Chip Tsao

Columnist

Chip Tsao is a Hong Kong commentator and media veteran. He has vast experience in the media industry and was the deputy chief editor of Ming Pao's supplement papers and deputy chief editor of Overseas Chinese Daily News. Currently, he is a columnist at Apple Daily and Next Magazine.

People walk past a Canada Goose store in Beijing, China, 2 December 2021. (Tingshu Wang/Reuters)

Canada Goose: Why Western brands are not open to returns in China

Commentator Chip Tsao notes that even as Chinese consumers are unhappy about perceived differential treatment by Western high-end brands in terms of returns and refunds, this is due in some part to their penchant for buying items and then easily changing their minds, or returning them after only using them once, perhaps just for selfies for social media. Not to mention the possibility of consumers’ irrational nationalism kicking in and the high costs of processing returns, it’s no wonder that brands are thinking twice before offering returns.
This file photo taken on 3 May 2021 shows a fan holding images of actors as fans wait outside the Suzhou Olympic Sports Centre Stadium before a concert with the theme of the Chinese television drama 'Word of Honor', in Suzhou in China's eastern Jiangsu province. From reality TV to online gaming and even pop stans, China's leadership has launched a crackdown on youth culture in what experts say is a bid to ramp up "ideological control". (STR/AFP)

Chinese youths are falling for the 'Squid Game trap' with Chinese characteristics

The constant pursuit of the high life in China, especially among young Chinese urbanites, often means that they are spending beyond their means. It does not help that financial companies and banks are encouraging people to take loans, while fans of celebrities and influencers are also nudged into chasing glamour. Given the circumstances, commentator Chip Tsao wonders if the Chinese authorities’ efforts towards an even distribution of wealth will work.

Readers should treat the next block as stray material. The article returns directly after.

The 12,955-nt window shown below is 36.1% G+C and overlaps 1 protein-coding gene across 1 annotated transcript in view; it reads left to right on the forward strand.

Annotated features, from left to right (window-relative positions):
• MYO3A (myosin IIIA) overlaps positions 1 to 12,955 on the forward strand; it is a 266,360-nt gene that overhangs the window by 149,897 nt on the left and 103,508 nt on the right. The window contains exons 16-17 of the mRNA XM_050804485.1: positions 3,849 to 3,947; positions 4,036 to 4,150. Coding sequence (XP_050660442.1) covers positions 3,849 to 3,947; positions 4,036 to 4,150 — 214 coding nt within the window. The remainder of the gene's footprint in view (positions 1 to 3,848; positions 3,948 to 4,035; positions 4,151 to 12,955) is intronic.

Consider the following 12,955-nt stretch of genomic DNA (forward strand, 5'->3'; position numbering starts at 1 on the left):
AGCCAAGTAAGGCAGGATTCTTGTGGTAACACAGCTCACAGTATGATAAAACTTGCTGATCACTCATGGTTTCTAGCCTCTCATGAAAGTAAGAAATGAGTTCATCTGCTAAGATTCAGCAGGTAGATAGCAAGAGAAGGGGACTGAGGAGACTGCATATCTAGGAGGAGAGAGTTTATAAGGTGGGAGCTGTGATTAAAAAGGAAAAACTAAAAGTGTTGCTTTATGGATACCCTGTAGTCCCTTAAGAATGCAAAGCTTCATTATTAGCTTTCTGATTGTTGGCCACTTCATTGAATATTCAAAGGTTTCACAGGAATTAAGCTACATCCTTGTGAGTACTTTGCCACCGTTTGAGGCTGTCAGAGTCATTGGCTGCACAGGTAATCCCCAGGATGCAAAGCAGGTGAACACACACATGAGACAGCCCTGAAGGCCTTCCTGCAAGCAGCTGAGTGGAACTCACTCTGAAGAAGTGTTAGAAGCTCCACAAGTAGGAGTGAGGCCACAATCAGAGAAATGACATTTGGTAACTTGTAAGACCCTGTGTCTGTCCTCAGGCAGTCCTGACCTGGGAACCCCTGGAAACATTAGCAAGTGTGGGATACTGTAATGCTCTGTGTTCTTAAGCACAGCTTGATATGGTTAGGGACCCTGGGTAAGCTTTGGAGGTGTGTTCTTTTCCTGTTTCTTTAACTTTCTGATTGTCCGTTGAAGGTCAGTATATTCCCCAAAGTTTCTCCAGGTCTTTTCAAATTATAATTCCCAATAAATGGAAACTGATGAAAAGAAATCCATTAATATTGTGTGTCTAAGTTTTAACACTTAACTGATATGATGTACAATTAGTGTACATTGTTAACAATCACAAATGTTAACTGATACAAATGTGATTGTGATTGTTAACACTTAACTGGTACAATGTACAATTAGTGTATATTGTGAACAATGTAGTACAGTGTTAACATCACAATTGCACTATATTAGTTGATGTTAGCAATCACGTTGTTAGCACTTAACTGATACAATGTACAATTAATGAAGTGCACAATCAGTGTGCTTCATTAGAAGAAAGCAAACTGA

US President Joe Biden speaks about jobs and the economy at the White House in Washington, US, 7 April 2021. (Kevin Lamarque/Reuters)

Biden's China strategy only looks impressive on the surface

Hong Kong commentator Chip Tsao says that while the US wants China to do more to reduce global carbon emissions, surely it can expect China to prioritise its own development trajectory or to seek leverage in other areas. They should not forget that two can play at that game.
This handout photo courtesy of US Army taken 27 October 2020 shows soldiers from the 82nd Airborne Division. (Bridgett Siter/US Army/AFP)

Chinese Americans in the US military: Will their loyalties be questioned in a Taiwan Strait conflict?

Given the current highlight on issues of racism in the US and patriotism in China, it seems that Chinese Americans serving in the US army are in a unique situation. Hong Kong commentator Chip Tsao wonders: if a conflict breaks out between China and the US over Taiwan or the South China Sea, how would these military persons be viewed?
Local natives of Hong Kong participate in a flash mob march to show solidarity with the 47 pro-democracy activists in Hong Kong who were charged for state subversion due to them organizing and taking part in a primary election, in Santa Monica, California on 7 March 2021. (Ringo Chiu/AFP)